The notoriously inaccurate ridership projections and related under-estimation of costs that have plagued the international planning industry have imposed billions of dollars of unplanned costs on unsuspecting taxpayers. The Flyvbjerg international study found the underestimation of costs and overestimation of ridership and revenue so pervasive that they labeled it "strategic misrepresentation," which they also called "lying." They essentially attributed this costly practice to an interest on the part of project promoters to proceed with projects based upon "low-ball" costs and revenues, because if more realistic costs and revenues were projected, the projects would not be approved.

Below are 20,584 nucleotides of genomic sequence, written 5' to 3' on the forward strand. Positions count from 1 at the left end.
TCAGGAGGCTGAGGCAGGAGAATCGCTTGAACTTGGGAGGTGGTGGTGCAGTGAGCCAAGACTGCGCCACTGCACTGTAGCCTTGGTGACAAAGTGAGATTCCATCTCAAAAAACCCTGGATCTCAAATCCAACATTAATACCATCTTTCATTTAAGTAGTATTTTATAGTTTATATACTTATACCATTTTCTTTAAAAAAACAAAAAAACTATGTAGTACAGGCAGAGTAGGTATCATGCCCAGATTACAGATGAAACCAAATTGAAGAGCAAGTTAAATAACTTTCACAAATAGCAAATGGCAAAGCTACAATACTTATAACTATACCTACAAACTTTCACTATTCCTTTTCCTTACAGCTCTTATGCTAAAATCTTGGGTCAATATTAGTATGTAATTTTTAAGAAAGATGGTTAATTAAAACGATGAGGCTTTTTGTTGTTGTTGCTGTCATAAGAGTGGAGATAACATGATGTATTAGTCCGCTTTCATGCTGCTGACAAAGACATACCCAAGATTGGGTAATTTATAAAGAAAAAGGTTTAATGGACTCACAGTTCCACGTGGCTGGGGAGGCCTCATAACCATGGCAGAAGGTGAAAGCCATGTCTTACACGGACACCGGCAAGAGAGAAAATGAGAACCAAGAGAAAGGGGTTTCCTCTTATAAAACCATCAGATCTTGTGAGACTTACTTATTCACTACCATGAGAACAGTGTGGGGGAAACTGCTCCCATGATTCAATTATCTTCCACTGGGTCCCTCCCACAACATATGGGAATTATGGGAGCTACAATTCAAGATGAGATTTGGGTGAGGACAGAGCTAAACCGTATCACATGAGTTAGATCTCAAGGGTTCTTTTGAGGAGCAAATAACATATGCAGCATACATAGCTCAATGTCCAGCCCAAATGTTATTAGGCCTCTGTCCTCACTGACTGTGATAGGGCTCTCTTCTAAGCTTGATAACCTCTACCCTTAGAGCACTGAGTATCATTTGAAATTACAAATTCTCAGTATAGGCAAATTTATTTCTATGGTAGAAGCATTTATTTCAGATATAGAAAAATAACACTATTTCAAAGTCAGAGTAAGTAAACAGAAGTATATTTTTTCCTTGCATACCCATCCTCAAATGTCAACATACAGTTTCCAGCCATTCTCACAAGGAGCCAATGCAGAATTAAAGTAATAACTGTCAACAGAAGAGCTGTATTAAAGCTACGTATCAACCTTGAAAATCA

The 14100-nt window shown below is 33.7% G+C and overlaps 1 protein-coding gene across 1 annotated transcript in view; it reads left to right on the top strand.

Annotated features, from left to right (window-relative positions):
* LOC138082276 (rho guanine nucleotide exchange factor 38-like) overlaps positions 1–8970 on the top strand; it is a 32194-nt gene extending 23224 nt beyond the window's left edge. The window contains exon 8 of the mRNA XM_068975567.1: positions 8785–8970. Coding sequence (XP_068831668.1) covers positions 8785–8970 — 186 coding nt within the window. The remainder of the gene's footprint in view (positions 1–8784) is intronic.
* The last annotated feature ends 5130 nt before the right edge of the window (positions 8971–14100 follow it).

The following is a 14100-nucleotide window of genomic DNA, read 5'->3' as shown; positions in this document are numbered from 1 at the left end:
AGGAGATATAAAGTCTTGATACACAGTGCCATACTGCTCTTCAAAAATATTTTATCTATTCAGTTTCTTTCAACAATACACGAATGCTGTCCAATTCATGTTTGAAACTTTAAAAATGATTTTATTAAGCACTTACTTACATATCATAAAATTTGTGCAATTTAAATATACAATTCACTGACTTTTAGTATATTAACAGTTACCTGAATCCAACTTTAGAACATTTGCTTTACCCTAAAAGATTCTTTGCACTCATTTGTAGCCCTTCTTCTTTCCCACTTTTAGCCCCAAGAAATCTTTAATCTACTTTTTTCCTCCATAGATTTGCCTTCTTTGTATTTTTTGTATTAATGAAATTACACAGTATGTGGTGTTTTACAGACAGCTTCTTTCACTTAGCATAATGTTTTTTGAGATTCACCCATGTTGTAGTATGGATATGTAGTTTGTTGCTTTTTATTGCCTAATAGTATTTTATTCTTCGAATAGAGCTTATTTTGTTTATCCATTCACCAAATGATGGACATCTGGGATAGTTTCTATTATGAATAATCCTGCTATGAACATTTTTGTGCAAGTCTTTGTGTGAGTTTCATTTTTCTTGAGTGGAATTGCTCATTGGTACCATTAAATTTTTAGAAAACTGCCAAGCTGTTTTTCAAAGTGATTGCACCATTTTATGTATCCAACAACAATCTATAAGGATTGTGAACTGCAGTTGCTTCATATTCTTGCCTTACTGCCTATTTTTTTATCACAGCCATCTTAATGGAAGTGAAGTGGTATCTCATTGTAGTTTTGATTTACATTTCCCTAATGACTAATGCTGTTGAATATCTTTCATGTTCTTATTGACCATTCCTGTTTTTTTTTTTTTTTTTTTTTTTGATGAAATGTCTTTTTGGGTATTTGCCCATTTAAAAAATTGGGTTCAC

But it is not just taxpayers who are unsuspecting. Some media outlets have accepted the new projections as if they are ultimate truth. They more likely the equivalent of fairytales. One Miami Herald article went so far as to imply that the size and number of offices of the international planning firms placed their work beyond question. The article noted that one of the companies authoring the new ridership study is "a transportation and infrastructure consulting firm founded in 1952 and has 56 offices in eight countries." The other is noted as having 16 offices worldwide.